Mark tells us that John the Baptist had appeared in the wilderness “proclaiming a baptism of repentance for the forgiveness of sins.” (Mark 1:4) John the Baptist pointed people toward the future, anticipating “one who is coming after me… more powerful than I.” (Mark 1: 7) We Christians say that the person John was pointing toward was Jesus.
Jesus picks up where the Baptist leaves off, but he makes the future expectation that John was talking about a present reality. It’s no longer about God’s Kingdom coming soon (to a theater near you)… Jesus says it has already begun! “The time is fulfilled. The Kingdom of God has come near. Repent, and believe the good news.”
The first lesson I take from this is to be clear about your purpose: articulate your goal right up front … in 25 words or less (Jesus uses 17). The mission statement of my church in Torrance was: “We are an open community of faith dedicated to following and sharing the Gospel of Jesus Christ. We seek to be an accepting and affirming church family that welcomes and reaches out to serve all people.” (36 words) The Mission Statement of our congregation here in Alpena is printed on the front of every Sunday bulletin (and has been for the past six years): “We welcome people as they are, share Jesus as He is, and serve our community and the world in love.” (20 words) That’s what we do here!
One of our core values is stated at the top of the Sunday bulletin: “Whoever you are, and wherever you are on life’s journey, you are welcome here.” Another is stated on our UCC flag (in the oval around our logo): “That They May All Be One.” (Jesus’ prayer in John 17:21)
Jesus was publicly connected to the Baptist movement in Judea. There was fervor and ferment among the common people in response to the firery expectations that John’s preaching had fanned -- and it turned out to be a dangerous place. After John was arrested is when Jesus began; he brought the Baptist’s message up from Judea north to Galilee.
Step one, on the path of leadership: Know what you are about. Know what business we are in. Be able to state it succinctly. Be clear & courageous. In other words, as the Nike brand puts it: Just do it.
And then, as a second step: if you’re to be a leader, you’ll have to have followers. (Duh!) In some ways, we could say that Jesus’ actual “leadership” began when he called his first followers -- Simon & his brother Andrew, and then James & his brother John -- four fishermen who left their nets, left their boats, left their father, to follow him.
Now, we don’t know if those guys had a history with Jesus, or if they were just itching to get away from their stinking jobs and freed up from their family ties. (!) We know nothing about why these four fellows said yes to Jesus’ invitation to join him as they “fish for people.” They just drop their nets and walk away.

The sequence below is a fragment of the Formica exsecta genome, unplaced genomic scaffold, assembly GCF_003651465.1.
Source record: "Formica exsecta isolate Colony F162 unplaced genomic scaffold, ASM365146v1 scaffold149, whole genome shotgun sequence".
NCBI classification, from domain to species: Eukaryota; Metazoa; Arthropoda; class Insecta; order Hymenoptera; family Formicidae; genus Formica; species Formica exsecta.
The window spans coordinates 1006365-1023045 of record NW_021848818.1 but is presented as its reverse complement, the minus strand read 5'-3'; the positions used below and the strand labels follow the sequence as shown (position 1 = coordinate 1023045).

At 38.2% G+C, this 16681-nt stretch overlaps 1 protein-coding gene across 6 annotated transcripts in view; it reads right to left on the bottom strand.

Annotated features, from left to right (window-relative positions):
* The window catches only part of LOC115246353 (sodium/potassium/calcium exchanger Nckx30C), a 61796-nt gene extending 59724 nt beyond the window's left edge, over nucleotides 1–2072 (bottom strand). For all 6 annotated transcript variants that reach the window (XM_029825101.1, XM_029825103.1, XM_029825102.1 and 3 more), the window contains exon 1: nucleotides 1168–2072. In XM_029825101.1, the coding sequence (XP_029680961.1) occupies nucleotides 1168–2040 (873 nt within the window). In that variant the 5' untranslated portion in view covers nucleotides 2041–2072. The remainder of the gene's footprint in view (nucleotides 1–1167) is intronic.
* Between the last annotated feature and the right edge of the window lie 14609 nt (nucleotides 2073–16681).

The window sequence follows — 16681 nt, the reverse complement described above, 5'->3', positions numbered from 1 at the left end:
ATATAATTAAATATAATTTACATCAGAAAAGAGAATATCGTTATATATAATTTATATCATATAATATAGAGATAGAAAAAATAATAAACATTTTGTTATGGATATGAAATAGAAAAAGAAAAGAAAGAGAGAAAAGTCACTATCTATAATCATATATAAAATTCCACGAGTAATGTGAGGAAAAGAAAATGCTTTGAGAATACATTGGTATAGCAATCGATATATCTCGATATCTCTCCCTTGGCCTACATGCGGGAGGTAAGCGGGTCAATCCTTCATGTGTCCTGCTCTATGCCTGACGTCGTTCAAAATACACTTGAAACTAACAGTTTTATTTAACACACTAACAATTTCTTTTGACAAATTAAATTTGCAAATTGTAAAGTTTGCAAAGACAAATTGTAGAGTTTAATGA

Simon and Andrew -- the first set of brothers we encounter -- were caught in the act of throwing a net out onto the water because they were fishermen. It is likely that they were fishermen because their father before them had been a fisherman, and his father before him, and so on. Fishing is what they do… day in and day out. It’s their job… their career.
They rely on the fish they catch not only for food on the table, but also to bring their catch to the marketplace to put money in their purse. We later discover that Simon Peter has a mother-in-law (Mark 1:30), so he is old enough to have been married. We don’t know about Andrew.
The next set of brothers Jesus called -- James and John -- were also fishermen. They were found a little farther along… in a boat with their father, Zebedee, mending their nets. I presume these boys were younger than Simon Peter & Andrew, since they were still with their dad.
Rev. Jennifer Moland-Kovash, of All Saints Lutheran Church in Palatine, Illinois, writes in last week’s The Christian Century magazine (Jan. 15, 2020, vol. 137, No. 2, page 19): The conversation between the parents that night was likely one for the ages. “What do you mean, the boys aren’t coming home? They’ve followed that wandering rabbi, the one whose cousin is in jail? You’re pulling my leg, right Z?” Is it disbelief? Shock? Outrage? What is the reaction of these parents whose children have left everything on the shore?
Jesus calls these brothers to follow him. He doesn’t say he’s going to make them teachers or rabbis. He doesn’t say that they’ll be preachers or evangelists or baptizers. He says “Come, follow me, and you will do the same thing you’ve been doing for generations: fishing! Except now you’ll be fishers of people.” Jesus speaks to them in a language they’ll understand and gives them a job they can do. They know how to fish! (unquote)